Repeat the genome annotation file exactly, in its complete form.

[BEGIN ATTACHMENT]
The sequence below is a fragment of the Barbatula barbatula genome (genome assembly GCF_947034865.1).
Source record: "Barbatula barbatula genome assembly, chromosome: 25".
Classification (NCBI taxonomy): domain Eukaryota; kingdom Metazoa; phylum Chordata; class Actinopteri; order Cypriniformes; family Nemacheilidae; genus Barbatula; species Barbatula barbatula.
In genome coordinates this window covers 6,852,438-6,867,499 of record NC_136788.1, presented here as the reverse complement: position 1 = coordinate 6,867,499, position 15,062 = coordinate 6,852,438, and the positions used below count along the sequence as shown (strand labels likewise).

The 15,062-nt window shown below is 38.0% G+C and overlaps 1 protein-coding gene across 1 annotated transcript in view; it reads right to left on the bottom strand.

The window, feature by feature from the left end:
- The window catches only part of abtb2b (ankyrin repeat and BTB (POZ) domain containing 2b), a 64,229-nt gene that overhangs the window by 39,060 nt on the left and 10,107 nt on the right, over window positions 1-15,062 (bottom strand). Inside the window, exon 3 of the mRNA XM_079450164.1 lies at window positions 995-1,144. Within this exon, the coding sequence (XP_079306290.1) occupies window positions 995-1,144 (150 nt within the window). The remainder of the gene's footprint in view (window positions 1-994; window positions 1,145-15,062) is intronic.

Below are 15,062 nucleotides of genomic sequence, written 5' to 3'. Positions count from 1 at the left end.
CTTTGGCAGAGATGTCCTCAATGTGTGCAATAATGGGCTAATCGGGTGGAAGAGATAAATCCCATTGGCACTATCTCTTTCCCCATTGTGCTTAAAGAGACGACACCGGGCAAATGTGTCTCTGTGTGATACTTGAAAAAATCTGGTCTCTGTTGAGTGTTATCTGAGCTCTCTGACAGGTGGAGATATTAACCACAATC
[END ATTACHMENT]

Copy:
The sequence below is a fragment of the Barbatula barbatula genome (genome assembly GCF_947034865.1).
Source record: "Barbatula barbatula genome assembly, chromosome: 25".
Classification (NCBI taxonomy): domain Eukaryota; kingdom Metazoa; phylum Chordata; class Actinopteri; order Cypriniformes; family Nemacheilidae; genus Barbatula; species Barbatula barbatula.
In genome coordinates this window covers 6,852,438-6,867,499 of record NC_136788.1, presented here as the reverse complement: position 1 = coordinate 6,867,499, position 15,062 = coordinate 6,852,438, and the positions used below count along the sequence as shown (strand labels likewise).

The 15,062-nt window shown below is 38.0% G+C and overlaps 1 protein-coding gene across 1 annotated transcript in view; it reads right to left on the bottom strand.

The window, feature by feature from the left end:
- The window catches only part of abtb2b (ankyrin repeat and BTB (POZ) domain containing 2b), a 64,229-nt gene that overhangs the window by 39,060 nt on the left and 10,107 nt on the right, over window positions 1-15,062 (bottom strand). Inside the window, exon 3 of the mRNA XM_079450164.1 lies at window positions 995-1,144. Within this exon, the coding sequence (XP_079306290.1) occupies window positions 995-1,144 (150 nt within the window). The remainder of the gene's footprint in view (window positions 1-994; window positions 1,145-15,062) is intronic.

Below are 15,062 nucleotides of genomic sequence, written 5' to 3'. Positions count from 1 at the left end.
CTTTGGCAGAGATGTCCTCAATGTGTGCAATAATGGGCTAATCGGGTGGAAGAGATAAATCCCATTGGCACTATCTCTTTCCCCATTGTGCTTAAAGAGACGACACCGGGCAAATGTGTCTCTGTGTGATACTTGAAAAAATCTGGTCTCTGTTGAGTGTTATCTGAGCTCTCTGACAGGTGGAGATATTAACCACAATC